Viewers get a look at the baptistry and are told that this is where Mormons perform baptisms for their deceased ancestors. They get to see a sealing room and are told that this is a room for sealing couples together for eternity. They learn from the Bednars that in the temple people learn about God, feel the Holy Spirit, listen, and pray. This is the extent of the news report’s attempt to unveil the mystery of the Washington D.C. Temple.

The video tour takes people through some hallways, waiting rooms, and as mentioned, into the baptistry and a sealing room. It does not show the washing and anointing area or any instruction rooms. There is no mention of the endowment ceremony, the most foundational and personal ordinance that takes place in LDS temples — a ritual that is considered absolutely necessary in order to gain the highest and best life in eternity. As explained by Brigham Young,

“Your endowment is, to receive all those ordinances in the house of the Lord, which are necessary for you, after you have departed this life, to enable you to walk back to the presence of the Father, passing the angels who stand as sentinels, being able to give them the key words, the signs and tokens, pertaining to the Holy Priesthood, and gain your eternal exaltation in spite of earth and hell.” (Discourses of Brigham Young, 416)

It’s not surprising that the CBS News video doesn’t mention the specific secret/sacred “key words, the signs and tokens,” Mormonism says are necessary for spending eternity in the presence of God, but it is surprising that viewers aren’t told that Latter-day Saints make important promises to God in the temple.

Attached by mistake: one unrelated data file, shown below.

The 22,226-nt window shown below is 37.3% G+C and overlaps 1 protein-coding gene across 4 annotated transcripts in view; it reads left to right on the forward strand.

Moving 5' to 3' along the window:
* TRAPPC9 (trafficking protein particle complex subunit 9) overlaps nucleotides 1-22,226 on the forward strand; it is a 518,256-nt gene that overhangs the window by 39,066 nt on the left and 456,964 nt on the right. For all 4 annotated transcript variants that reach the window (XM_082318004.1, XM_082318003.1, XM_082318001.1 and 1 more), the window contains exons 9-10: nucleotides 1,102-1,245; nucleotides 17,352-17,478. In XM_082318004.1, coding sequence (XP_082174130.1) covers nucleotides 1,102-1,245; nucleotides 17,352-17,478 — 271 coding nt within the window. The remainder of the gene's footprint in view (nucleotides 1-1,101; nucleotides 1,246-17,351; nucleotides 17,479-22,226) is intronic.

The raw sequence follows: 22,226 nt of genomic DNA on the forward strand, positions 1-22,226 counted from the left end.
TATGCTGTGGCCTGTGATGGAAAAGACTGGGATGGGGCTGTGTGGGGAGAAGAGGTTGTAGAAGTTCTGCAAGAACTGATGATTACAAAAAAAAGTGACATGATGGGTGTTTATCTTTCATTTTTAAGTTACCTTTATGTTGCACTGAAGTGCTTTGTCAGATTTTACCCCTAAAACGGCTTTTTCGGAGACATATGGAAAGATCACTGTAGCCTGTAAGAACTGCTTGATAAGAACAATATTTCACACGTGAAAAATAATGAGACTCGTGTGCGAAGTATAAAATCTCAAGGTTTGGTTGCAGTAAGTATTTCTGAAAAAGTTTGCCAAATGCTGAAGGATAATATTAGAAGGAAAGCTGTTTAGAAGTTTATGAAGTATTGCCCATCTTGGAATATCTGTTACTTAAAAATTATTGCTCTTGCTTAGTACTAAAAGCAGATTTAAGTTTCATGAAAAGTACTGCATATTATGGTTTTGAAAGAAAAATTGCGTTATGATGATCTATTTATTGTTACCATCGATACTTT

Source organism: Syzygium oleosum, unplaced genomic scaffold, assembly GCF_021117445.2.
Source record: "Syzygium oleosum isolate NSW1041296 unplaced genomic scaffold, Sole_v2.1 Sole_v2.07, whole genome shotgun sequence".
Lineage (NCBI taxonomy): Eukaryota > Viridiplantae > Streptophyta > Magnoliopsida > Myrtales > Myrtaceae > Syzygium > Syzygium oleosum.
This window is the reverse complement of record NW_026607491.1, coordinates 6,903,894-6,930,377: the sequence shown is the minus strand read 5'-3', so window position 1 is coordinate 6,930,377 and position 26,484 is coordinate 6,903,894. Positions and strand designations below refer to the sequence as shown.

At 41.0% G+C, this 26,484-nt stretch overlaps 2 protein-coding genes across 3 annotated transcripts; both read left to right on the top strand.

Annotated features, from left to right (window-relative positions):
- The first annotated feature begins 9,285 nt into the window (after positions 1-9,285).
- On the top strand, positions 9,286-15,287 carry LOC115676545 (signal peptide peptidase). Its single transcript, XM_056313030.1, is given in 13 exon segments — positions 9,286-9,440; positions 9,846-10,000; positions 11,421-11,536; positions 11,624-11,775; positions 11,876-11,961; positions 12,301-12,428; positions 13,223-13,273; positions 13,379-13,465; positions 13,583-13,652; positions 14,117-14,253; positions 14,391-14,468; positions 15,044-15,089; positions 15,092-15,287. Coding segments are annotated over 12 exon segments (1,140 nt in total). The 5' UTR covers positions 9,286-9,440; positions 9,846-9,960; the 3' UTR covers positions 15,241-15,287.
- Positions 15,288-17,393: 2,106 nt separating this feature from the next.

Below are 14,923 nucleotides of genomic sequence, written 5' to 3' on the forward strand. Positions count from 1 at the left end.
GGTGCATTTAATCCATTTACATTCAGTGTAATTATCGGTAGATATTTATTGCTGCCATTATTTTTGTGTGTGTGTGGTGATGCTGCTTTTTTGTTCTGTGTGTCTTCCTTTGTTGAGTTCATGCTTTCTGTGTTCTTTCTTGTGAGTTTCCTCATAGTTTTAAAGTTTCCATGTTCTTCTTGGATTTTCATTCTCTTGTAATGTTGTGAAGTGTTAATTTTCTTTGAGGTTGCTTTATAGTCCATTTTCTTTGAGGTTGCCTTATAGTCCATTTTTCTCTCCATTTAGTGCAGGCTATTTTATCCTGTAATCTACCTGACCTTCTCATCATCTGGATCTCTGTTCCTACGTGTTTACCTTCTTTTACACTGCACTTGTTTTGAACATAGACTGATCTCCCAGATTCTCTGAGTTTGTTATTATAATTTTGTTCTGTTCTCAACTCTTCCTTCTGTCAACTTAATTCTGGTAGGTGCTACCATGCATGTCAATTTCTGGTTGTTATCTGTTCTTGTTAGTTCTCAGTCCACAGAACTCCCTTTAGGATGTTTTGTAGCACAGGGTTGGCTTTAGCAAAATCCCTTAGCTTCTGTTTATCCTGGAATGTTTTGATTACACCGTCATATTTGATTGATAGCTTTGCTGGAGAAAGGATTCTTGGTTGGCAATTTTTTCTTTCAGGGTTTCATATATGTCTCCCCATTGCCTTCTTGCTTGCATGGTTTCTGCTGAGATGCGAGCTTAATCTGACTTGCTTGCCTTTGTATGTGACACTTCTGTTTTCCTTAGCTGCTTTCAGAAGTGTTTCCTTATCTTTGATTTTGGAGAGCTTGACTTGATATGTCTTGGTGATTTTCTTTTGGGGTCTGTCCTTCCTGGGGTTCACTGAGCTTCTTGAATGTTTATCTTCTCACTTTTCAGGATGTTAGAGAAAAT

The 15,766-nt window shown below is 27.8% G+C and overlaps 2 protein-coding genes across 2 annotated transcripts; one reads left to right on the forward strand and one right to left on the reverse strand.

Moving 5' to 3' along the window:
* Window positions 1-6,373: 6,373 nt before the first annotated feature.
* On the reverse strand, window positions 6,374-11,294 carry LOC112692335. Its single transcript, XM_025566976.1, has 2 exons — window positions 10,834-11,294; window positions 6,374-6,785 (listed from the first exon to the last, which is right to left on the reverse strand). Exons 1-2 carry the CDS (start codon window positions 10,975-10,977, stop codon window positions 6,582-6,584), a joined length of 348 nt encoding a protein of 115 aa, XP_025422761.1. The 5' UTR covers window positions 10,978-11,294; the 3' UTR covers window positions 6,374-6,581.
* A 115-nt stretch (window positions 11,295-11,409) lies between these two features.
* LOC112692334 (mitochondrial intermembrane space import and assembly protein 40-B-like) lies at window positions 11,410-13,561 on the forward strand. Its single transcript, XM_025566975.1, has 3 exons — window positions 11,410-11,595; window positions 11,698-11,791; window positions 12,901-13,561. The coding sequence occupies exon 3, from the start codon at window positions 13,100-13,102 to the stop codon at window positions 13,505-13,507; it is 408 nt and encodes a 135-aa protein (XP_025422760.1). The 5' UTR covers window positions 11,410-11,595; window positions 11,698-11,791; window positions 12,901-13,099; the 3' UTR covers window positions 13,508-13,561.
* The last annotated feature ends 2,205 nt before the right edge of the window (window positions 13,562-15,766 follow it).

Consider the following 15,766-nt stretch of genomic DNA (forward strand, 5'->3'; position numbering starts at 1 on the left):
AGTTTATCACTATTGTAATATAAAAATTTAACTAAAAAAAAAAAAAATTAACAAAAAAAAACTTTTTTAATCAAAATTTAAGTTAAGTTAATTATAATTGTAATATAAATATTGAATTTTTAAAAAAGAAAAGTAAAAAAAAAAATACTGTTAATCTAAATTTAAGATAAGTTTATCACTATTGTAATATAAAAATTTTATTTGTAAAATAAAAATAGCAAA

Under current church president Russell M. Nelson’s leadership, the clarion call in the church is for members to “make and keep covenants,” and to “stay on the covenant path.” So the absence of information pertaining to the fact that Mormons go to the temple to make these essential covenants is a glaring omission.

As part of the background information offered by the CBS journalist, Ed O’Keefe notes,

“And while their holy scriptures are known as the Book of Mormon, today church members avoid calling themselves ‘Mormons,’ emphasizing instead what they share with other Christian faiths: a reverence for Christ.”

I find it interesting that this comment by Mr. O’Keefe includes the only mention of Christ in the nearly 5-minute video (apart from its use in the name of the church). If viewers watch closely, they may notice a few paintings on the walls inside the temple that depict Jesus, but that’s it. People on this temple tour will not see a cross. They will not hear about Christ, sacrifice, atonement, salvation, or any other symbols/doctrines/terms normally associated with Christianity and Christian places of worship. I truly hope people notice, for this is the only real clue in the entire video that points to the fact that Mormonism is very different from Christianity.